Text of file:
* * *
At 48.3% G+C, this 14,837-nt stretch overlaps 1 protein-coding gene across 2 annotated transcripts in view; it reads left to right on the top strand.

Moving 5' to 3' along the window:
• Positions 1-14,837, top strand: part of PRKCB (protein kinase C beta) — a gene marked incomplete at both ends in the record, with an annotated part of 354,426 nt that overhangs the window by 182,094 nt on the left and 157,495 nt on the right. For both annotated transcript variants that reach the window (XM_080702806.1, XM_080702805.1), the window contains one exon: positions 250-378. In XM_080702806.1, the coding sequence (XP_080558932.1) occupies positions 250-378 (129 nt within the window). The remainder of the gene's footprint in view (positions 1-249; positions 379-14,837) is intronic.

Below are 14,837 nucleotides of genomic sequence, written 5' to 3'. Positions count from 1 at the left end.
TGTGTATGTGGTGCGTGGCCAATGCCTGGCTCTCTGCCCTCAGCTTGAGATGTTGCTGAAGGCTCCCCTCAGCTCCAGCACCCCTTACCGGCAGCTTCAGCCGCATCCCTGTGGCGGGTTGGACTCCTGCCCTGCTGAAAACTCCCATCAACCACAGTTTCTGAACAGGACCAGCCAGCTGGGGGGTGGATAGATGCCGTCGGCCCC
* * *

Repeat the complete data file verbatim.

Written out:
At 48.3% G+C, this 14,837-nt stretch overlaps 1 protein-coding gene across 2 annotated transcripts in view; it reads left to right on the top strand.

Moving 5' to 3' along the window:
• Positions 1-14,837, top strand: part of PRKCB (protein kinase C beta) — a gene marked incomplete at both ends in the record, with an annotated part of 354,426 nt that overhangs the window by 182,094 nt on the left and 157,495 nt on the right. For both annotated transcript variants that reach the window (XM_080702806.1, XM_080702805.1), the window contains one exon: positions 250-378. In XM_080702806.1, the coding sequence (XP_080558932.1) occupies positions 250-378 (129 nt within the window). The remainder of the gene's footprint in view (positions 1-249; positions 379-14,837) is intronic.

Below are 14,837 nucleotides of genomic sequence, written 5' to 3'. Positions count from 1 at the left end.
TGTGTATGTGGTGCGTGGCCAATGCCTGGCTCTCTGCCCTCAGCTTGAGATGTTGCTGAAGGCTCCCCTCAGCTCCAGCACCCCTTACCGGCAGCTTCAGCCGCATCCCTGTGGCGGGTTGGACTCCTGCCCTGCTGAAAACTCCCATCAACCACAGTTTCTGAACAGGACCAGCCAGCTGGGGGGTGGATAGATGCCGTCGGCCCC